Railroad Info
Model RR Scales
World RR Gauges
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Photograph by Bernd Billmayer, © 1999
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Curves: “G” Scale equivalents: Railroad curves are actually a bit complex - not just a simple radius. They are measured in degrees of curvature per 100 ft. To simplify this, a very sharp curve for a 3 ft. narrow gauge railroad is 30 degrees. The equivalent curve in a “G” Scale layout is about a 7 ft. radius. Most modern railroads like to keep the curves to less than 2 degrees. To reduce the high degree of wear, many curves have automatic grease units built into the rail to help reduce friction.

Gauge: The distance between two rails. Standard gauge is
4’ 8 1/2”, narrow gauge is anything less, with 36” being a common narrow gauge. Numerous gauges exist throughout the world anywhere from 7' 1/4” to 72”.

Grade: The slope of a railroad on a hill, measured in the vertical rise (ft) per 100 horizontal feet. 3% grade = 3’ rise every 100’ - this is extremely steep for a train. Generally, railroads like to stay under a 1.5% grade. The maximum in the U.S. is about 5% - not on a mainline.

Model Rail Materials: Many materials are used for model railroad rails. Brass, stainless steel and aluminum are generally used for the large scale trains, nickel silver for smaller scale (HO, N, Z), steel and zinc plated for many “O” (Lionel type). Nickel silver has excellent qualities for wear resistance and electrical conductivity compared to brass, which is softer and oxidizes (“rusts”) creating poor electrical conductivity. Some large scale locomotives use metal “shoes” to make electrical contact with the rails and tends to clean and reduce the oxidation. Many commercial track cleaners are available and work well to keep the rails clean.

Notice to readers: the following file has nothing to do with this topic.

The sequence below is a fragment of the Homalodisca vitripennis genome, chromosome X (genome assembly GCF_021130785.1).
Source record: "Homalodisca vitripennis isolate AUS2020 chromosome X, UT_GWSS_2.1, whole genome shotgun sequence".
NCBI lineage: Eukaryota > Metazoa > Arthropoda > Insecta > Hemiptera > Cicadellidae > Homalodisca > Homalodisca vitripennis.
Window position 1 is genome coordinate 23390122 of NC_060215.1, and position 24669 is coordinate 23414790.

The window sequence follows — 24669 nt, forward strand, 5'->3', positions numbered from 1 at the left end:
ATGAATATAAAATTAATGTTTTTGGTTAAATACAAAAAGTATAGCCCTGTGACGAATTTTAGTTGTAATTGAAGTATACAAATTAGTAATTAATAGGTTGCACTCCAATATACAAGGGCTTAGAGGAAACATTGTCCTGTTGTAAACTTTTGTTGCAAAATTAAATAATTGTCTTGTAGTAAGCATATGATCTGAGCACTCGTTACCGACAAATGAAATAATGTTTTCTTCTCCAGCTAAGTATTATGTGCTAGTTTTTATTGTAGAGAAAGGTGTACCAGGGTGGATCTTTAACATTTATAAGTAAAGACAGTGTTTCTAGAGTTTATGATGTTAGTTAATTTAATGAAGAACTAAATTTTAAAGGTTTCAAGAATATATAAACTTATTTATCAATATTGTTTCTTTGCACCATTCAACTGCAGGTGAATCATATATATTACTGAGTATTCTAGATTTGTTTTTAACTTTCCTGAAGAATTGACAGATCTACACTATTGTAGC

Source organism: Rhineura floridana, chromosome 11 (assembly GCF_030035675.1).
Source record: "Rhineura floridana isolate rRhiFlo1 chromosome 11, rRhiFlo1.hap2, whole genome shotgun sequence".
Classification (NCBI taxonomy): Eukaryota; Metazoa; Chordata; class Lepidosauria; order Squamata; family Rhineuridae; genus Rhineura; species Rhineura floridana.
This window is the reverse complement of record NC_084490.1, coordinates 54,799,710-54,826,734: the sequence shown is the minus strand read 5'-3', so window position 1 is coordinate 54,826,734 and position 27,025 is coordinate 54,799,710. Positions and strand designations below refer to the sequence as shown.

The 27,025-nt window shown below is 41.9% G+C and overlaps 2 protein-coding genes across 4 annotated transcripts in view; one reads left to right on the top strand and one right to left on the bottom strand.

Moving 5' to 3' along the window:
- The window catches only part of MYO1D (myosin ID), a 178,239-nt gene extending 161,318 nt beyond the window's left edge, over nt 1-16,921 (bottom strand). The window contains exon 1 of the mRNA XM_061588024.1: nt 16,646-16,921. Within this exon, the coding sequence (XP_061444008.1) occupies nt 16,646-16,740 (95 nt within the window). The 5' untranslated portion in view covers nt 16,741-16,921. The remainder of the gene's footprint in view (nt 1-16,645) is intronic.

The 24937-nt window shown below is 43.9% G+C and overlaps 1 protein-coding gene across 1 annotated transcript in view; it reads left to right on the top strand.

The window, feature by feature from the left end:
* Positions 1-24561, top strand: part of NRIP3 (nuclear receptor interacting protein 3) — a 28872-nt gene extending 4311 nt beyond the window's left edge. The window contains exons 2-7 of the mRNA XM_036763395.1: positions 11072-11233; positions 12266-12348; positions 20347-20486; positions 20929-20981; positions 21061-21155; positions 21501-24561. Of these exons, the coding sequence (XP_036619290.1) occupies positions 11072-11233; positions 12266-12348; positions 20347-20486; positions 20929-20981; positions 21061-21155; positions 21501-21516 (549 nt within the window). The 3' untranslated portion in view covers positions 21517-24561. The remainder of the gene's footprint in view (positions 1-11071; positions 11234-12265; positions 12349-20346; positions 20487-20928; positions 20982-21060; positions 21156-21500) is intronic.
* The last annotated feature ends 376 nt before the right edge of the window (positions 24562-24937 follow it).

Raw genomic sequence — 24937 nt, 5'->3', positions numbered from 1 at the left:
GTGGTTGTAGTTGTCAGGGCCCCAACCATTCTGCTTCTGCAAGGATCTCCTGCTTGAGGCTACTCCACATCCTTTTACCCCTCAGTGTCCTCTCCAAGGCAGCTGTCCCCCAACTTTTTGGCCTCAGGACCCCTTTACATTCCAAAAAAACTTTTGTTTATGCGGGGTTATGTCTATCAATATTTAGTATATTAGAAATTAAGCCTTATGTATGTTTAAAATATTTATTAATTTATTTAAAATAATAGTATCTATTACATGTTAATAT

Prototype: The full sized object that a model is designed from.

Rail Weight: How a rail is classified. Rail weight is measured in pounds per yard. Most mainline rail is 136 lbs. per yard. Maximum is about 155 lbs. The weight, date, and location where the rail was manufactured is stamped on the side of the rail.

Ratio: The numeric values comparing model size to full size in any units. 1:22.5 means that 1” on the model equals 22.5” on the full sized object or 1mm on model equals 22.5mm on full sized object.

Ruling Grade: The maximum grade on a railroad. This is usually a short distance, but the steepest part on the entire line.

Scale: The proportion of a model size to the full sized object. This can be noted as a fraction (3/16”), ratio (1:22.5), or a letter (HO scale). Often confused with Gauge in model railroads -- it is not the same as gauge.

Super Elevation: The difference in height from one rail to the other, measured in inches. It is used on curves to allow for higher speeds.

Whyte Classification System: This is the standard method to classify all steam locomotives. It is based upon their wheel configuration. An “0-4-0” is a small locomotive with no front pilot wheels, 4 large drive wheels (2 on each side), and no trailing wheels. This does not include the tender in most cases. A large locomotive would be a 2-8-4, and the largest is a 4-8-8-4. It does not take into account the gauge of the locomotive, only the wheel arrangement.

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